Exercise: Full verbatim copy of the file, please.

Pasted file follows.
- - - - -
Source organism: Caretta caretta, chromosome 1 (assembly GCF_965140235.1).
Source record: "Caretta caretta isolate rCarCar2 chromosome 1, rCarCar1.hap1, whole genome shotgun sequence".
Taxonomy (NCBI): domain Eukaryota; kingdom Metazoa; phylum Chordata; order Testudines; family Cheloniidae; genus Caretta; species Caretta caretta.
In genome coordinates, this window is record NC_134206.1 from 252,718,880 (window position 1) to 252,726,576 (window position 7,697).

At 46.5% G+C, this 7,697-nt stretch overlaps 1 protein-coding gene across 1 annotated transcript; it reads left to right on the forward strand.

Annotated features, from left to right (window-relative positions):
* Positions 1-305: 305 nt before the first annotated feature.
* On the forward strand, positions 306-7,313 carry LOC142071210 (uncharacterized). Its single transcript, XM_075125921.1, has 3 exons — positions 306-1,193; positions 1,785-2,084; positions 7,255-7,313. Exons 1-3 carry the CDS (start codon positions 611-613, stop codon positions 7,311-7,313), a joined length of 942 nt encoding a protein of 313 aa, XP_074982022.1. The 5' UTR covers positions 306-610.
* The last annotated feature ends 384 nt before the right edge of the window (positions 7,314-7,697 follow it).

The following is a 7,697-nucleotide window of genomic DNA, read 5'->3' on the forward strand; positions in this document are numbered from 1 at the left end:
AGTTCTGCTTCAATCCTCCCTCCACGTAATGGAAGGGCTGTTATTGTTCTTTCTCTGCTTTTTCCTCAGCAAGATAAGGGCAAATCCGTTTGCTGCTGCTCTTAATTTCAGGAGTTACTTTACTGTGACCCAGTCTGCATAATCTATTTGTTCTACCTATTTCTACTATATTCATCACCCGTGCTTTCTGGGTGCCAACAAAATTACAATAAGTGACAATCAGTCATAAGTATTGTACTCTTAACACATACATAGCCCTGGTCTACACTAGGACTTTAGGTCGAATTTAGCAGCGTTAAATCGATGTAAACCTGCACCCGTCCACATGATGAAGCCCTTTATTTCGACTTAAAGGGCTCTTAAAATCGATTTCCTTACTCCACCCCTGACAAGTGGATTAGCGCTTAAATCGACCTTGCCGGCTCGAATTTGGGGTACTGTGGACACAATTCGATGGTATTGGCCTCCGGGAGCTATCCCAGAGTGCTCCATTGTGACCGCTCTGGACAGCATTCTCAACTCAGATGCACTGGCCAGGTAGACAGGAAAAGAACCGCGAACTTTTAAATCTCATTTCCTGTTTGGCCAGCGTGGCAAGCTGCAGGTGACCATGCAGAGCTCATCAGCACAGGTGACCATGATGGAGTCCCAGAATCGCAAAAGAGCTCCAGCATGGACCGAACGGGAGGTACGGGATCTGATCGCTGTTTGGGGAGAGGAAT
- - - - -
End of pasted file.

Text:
Source organism: Caretta caretta, chromosome 1 (assembly GCF_965140235.1).
Source record: "Caretta caretta isolate rCarCar2 chromosome 1, rCarCar1.hap1, whole genome shotgun sequence".
Taxonomy (NCBI): domain Eukaryota; kingdom Metazoa; phylum Chordata; order Testudines; family Cheloniidae; genus Caretta; species Caretta caretta.
In genome coordinates, this window is record NC_134206.1 from 252,718,880 (window position 1) to 252,726,576 (window position 7,697).

At 46.5% G+C, this 7,697-nt stretch overlaps 1 protein-coding gene across 1 annotated transcript; it reads left to right on the forward strand.

Annotated features, from left to right (window-relative positions):
* Positions 1-305: 305 nt before the first annotated feature.
* On the forward strand, positions 306-7,313 carry LOC142071210 (uncharacterized). Its single transcript, XM_075125921.1, has 3 exons — positions 306-1,193; positions 1,785-2,084; positions 7,255-7,313. Exons 1-3 carry the CDS (start codon positions 611-613, stop codon positions 7,311-7,313), a joined length of 942 nt encoding a protein of 313 aa, XP_074982022.1. The 5' UTR covers positions 306-610.
* The last annotated feature ends 384 nt before the right edge of the window (positions 7,314-7,697 follow it).

The following is a 7,697-nucleotide window of genomic DNA, read 5'->3' on the forward strand; positions in this document are numbered from 1 at the left end:
AGTTCTGCTTCAATCCTCCCTCCACGTAATGGAAGGGCTGTTATTGTTCTTTCTCTGCTTTTTCCTCAGCAAGATAAGGGCAAATCCGTTTGCTGCTGCTCTTAATTTCAGGAGTTACTTTACTGTGACCCAGTCTGCATAATCTATTTGTTCTACCTATTTCTACTATATTCATCACCCGTGCTTTCTGGGTGCCAACAAAATTACAATAAGTGACAATCAGTCATAAGTATTGTACTCTTAACACATACATAGCCCTGGTCTACACTAGGACTTTAGGTCGAATTTAGCAGCGTTAAATCGATGTAAACCTGCACCCGTCCACATGATGAAGCCCTTTATTTCGACTTAAAGGGCTCTTAAAATCGATTTCCTTACTCCACCCCTGACAAGTGGATTAGCGCTTAAATCGACCTTGCCGGCTCGAATTTGGGGTACTGTGGACACAATTCGATGGTATTGGCCTCCGGGAGCTATCCCAGAGTGCTCCATTGTGACCGCTCTGGACAGCATTCTCAACTCAGATGCACTGGCCAGGTAGACAGGAAAAGAACCGCGAACTTTTAAATCTCATTTCCTGTTTGGCCAGCGTGGCAAGCTGCAGGTGACCATGCAGAGCTCATCAGCACAGGTGACCATGATGGAGTCCCAGAATCGCAAAAGAGCTCCAGCATGGACCGAACGGGAGGTACGGGATCTGATCGCTGTTTGGGGAGAGGAAT